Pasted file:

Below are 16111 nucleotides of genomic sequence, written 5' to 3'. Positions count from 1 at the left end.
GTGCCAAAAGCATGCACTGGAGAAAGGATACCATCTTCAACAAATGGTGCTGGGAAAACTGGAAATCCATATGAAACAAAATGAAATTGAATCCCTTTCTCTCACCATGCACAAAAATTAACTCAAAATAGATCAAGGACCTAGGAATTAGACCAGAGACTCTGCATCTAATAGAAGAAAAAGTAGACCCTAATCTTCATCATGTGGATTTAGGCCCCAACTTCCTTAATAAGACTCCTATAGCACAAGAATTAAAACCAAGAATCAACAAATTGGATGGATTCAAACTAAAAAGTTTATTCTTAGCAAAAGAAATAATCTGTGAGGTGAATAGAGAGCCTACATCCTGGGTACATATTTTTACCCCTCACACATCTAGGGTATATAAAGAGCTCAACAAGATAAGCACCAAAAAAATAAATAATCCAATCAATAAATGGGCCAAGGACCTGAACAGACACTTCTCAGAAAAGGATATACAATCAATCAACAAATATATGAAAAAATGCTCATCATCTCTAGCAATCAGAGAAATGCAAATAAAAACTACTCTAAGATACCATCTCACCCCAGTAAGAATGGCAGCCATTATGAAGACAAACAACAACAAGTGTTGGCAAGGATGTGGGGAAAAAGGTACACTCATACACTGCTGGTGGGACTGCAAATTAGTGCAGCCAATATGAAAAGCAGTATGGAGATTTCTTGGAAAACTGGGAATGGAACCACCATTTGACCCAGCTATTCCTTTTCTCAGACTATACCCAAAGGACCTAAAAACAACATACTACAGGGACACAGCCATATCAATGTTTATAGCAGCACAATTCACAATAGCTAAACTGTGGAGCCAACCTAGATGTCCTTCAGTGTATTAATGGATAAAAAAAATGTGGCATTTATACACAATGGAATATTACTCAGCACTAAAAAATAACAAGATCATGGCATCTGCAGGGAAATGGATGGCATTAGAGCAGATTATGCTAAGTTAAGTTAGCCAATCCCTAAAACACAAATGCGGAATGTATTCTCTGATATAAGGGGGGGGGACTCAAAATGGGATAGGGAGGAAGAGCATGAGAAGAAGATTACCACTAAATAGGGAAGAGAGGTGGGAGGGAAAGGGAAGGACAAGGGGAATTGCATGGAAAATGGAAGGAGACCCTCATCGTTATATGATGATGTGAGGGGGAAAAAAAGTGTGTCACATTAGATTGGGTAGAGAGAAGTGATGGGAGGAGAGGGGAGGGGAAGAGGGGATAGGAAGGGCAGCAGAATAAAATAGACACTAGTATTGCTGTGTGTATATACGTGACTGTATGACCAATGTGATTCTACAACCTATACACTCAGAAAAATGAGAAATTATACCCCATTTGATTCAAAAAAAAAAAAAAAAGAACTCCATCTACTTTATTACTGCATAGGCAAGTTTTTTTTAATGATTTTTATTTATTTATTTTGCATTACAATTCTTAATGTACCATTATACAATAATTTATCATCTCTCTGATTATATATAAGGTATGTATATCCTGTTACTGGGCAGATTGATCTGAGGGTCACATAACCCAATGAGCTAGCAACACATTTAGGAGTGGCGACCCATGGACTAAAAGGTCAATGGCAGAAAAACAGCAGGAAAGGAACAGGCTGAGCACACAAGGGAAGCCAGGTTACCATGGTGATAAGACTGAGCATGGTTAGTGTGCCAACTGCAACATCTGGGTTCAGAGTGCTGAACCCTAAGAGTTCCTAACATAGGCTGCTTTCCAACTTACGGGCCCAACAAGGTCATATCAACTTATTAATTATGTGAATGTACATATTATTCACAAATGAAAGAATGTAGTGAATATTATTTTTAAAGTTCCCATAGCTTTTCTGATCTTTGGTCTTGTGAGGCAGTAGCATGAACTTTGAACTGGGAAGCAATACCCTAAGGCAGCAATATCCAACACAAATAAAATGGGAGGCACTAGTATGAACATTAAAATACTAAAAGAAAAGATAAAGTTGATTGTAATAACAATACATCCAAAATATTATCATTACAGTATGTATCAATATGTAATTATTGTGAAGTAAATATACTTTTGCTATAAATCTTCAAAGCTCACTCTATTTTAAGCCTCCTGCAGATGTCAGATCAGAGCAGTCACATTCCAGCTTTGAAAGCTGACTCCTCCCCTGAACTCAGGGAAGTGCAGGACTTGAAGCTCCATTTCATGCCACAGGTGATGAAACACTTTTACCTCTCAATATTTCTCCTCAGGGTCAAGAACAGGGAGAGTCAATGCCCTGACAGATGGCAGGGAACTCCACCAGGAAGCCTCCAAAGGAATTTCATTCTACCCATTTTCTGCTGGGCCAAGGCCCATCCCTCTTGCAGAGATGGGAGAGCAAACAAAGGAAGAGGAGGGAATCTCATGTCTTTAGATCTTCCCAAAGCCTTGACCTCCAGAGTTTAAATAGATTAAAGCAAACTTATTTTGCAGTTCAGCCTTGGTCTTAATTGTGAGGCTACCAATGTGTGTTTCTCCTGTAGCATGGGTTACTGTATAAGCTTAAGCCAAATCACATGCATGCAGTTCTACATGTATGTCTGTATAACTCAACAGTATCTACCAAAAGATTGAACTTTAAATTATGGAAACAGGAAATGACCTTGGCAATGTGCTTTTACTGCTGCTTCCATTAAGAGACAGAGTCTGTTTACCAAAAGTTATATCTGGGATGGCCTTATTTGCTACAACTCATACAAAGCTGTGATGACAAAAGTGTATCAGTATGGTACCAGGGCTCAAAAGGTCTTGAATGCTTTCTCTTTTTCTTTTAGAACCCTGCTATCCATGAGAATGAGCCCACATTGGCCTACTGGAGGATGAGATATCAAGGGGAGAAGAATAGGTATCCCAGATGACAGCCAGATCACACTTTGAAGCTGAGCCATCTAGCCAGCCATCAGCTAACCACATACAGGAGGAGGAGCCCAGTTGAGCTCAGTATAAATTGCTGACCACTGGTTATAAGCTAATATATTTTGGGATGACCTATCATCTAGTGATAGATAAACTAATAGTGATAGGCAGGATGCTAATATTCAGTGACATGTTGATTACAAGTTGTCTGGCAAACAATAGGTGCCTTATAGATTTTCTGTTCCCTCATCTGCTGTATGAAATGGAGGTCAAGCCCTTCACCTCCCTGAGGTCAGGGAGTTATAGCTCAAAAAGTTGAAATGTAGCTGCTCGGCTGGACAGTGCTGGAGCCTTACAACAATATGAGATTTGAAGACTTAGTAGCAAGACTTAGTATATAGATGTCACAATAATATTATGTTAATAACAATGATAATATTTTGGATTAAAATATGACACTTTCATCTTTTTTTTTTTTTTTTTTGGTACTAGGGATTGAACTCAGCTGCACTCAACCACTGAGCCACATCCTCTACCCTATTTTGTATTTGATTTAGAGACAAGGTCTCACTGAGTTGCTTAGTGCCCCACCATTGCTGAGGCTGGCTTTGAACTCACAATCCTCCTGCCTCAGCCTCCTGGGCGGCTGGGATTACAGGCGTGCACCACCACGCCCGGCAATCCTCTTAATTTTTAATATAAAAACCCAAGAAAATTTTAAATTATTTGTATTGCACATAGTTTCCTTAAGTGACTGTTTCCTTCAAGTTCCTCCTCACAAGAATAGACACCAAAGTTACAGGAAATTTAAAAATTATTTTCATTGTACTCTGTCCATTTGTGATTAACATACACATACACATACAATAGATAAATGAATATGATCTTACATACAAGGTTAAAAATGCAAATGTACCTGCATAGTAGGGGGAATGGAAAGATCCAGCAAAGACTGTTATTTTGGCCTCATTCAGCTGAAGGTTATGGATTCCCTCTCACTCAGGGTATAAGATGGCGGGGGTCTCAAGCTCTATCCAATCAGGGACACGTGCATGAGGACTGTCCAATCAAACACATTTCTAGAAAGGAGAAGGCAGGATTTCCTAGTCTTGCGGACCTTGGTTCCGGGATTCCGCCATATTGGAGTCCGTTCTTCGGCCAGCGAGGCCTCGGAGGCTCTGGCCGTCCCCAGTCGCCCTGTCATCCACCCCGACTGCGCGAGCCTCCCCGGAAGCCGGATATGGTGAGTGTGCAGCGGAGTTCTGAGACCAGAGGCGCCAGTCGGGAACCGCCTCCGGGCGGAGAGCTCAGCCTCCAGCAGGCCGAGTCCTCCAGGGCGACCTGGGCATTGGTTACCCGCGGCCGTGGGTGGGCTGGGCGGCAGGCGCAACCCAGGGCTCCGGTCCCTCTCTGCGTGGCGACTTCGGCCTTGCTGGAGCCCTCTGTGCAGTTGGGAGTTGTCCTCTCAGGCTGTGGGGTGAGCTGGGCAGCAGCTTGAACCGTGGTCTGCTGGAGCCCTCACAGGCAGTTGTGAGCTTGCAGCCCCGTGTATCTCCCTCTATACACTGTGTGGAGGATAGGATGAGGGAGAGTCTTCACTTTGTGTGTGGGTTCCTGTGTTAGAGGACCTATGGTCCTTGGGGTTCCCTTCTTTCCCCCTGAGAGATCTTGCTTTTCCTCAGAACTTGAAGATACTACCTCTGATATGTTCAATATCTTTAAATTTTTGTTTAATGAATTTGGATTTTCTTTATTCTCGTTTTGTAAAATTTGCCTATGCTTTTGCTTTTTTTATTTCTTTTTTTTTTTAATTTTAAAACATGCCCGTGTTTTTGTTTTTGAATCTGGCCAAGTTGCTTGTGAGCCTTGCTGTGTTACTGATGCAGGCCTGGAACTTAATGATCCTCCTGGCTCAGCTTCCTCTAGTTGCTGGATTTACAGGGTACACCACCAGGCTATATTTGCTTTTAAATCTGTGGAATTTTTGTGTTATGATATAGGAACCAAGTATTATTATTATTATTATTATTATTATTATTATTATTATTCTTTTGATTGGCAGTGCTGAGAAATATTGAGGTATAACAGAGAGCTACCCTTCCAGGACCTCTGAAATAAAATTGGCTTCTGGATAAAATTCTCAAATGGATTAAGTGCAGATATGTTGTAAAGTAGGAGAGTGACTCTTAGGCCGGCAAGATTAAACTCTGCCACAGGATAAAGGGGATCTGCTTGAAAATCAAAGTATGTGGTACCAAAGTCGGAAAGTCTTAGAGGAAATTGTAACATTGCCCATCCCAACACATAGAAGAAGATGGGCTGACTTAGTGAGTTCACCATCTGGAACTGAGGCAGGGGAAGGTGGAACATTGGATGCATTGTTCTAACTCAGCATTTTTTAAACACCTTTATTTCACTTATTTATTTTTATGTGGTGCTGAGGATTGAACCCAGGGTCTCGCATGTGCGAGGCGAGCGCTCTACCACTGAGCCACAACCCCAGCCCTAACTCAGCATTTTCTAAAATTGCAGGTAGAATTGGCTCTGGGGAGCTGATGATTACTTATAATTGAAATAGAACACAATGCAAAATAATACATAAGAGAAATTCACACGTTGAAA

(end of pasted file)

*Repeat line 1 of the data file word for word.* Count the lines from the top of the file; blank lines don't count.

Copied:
Below are 16111 nucleotides of genomic sequence, written 5' to 3'. Positions count from 1 at the left end.